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National News

COVID-era funding that’s prevented thousands of evictions is set to expire. What happens next?

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BY: JON KING 

Pandemic relief money that has prevented thousands of Michiganders from being evicted will run out at year’s end, with legal advocates concerned that tenants will once again find themselves on the short end of the lease.

Since July 2020, legal aid programs in Michigan have received additional funding as part of the statewide eviction diversion program funded through the COVID Emergency Rental Assistance (CERA) program. 

The funding significantly increased legal aid’s ability to provide representation to tenants facing evictions, and currently funds 107 full-time staff. However, CERA funds for eviction prevention will lapse at the end of 2024.  

That has created an inflection point for advocates who say that despite millions of dollars already spent to alleviate the issue, the full depth of the problem makes it imperative that a stable funding source be created to make sure renters are able to utilize all of their legal rights. Otherwise, increasing rates of eviction can result in negative health outcomes that help perpetuate a cycle of poverty. Meanwhile, lawmakers hope a package of bills will address more than just the financial aspect of the problem, but the systemic deficits as well.

 Ann Routt | Courtesy photo

Ann Routt is the executive director of the Michigan Advocacy Program (MAP) in Ypsilanti, one of the regional legal services programs that receives the funding from the Michigan State Housing Development Authority (MSHDA), which is then administered by the Michigan State Bar Foundation in the form of grants.

“Losing 107 advocates statewide could hardly come at a worse time,” Routt told the Michigan Advance. “Housing costs continue to increase, making safe and affordable housing out of reach for many people.”

Routt said that when a tenant is facing a non-payment case, they get a notice about how much rent they owe with 10 days to pay it. If they don’t pay in that time, then the landlord files a lawsuit against them, and if the landlord wins a judgment, the tenant can be evicted 10 days after that. However, she said what is not clear to many tenants is that if they have counterclaims, they can raise those as an affirmative defense and potentially prevent an eviction.

That was the case for Haneen, a single mother of two who lives in Ypsilanti. She asked not to be fully identified out of fear of being blacklisted. She said she had been to court previously in a case where her landlord at the time had failed to make needed repairs, including removing mold and water that was leaking through her bathroom light fixture.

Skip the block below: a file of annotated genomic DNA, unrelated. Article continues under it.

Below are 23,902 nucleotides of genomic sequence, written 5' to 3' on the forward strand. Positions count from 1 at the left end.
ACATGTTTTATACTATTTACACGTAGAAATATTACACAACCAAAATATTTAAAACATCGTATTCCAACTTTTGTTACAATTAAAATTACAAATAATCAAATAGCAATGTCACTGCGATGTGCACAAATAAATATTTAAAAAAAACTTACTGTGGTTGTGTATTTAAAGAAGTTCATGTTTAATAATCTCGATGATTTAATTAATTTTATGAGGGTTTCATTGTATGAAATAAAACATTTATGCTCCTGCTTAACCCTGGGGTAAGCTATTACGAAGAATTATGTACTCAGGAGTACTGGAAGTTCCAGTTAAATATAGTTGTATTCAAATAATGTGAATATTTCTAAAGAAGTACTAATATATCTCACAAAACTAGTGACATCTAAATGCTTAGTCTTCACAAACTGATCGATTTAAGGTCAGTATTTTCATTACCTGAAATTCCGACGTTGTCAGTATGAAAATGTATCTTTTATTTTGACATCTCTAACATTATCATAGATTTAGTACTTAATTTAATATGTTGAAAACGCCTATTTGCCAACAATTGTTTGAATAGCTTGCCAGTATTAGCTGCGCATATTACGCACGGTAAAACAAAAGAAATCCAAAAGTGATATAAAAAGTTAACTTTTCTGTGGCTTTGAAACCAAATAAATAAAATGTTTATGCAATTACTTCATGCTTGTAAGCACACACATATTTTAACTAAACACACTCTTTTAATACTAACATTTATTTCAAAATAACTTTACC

“I had lots of concerns, especially since I had kids,” she said. “I wanted to make sure that it was a safe area to live with my kids, but nothing was done. I kept asking. I called, I made requests. Nothing happened. And so when I decided to stop paying. … They took me to court for non-payment of rent.”

Haneen said she represented herself at the time in front of Washtenaw County District Court Judge Cedric Simpson, who asked Tracy Jensen, an attorney working for the advocacy program who was in court that day representing other clients to assist Haneen.

“Tracy actually helped me a lot because we got into details of what was supposed to be done,” she said. “I remember that we found out that they didn’t have any certificates of occupancy there. Just kind of seeing everything on paper was very helpful because I wouldn’t have found that information easily accessible.”

And that is exactly the type of representation that tenants need, but generally do not receive, said Jensen.

“Just to kind of give context, [Haneen] had her first case during the time of COVID when there was always a legal services person in the courtroom,” said Jensen. “She’s a great self-advocate, so she was able to use what we gave her and do really well, but that she even got to us was because we were in the courtrooms.”

 The bathroom wall in Haneen’s old apartment, which she said was so soft that it caved in when she put her finger into it. | Courtesy photo

Jensen said even the most sophisticated tenants need direction as to what they can bring up in court and when they should do so. 

“In the end, [they] can’t do what lawyers can do. We know the situations, we know the laws, we know how to realistically resolve and we can sort of weigh people’s issues,” she said. “But I think for many tenants, the stress on health is significant. The depression of people being evicted. … I’m not a clinician, but it is significant. So I think the service that we can provide, if we can help people the most possible, has holistically positive effects.”

Routt said the pandemic laid bare the true extent of the problem.

“There were always a great number of evictions and people would be going through, it was almost like a treadmill because we didn’t have enough resources to help them,” she said. “But having this big infusion of funding so we could help all these folks really helped us identify a lot of underlying problems that we knew were there.”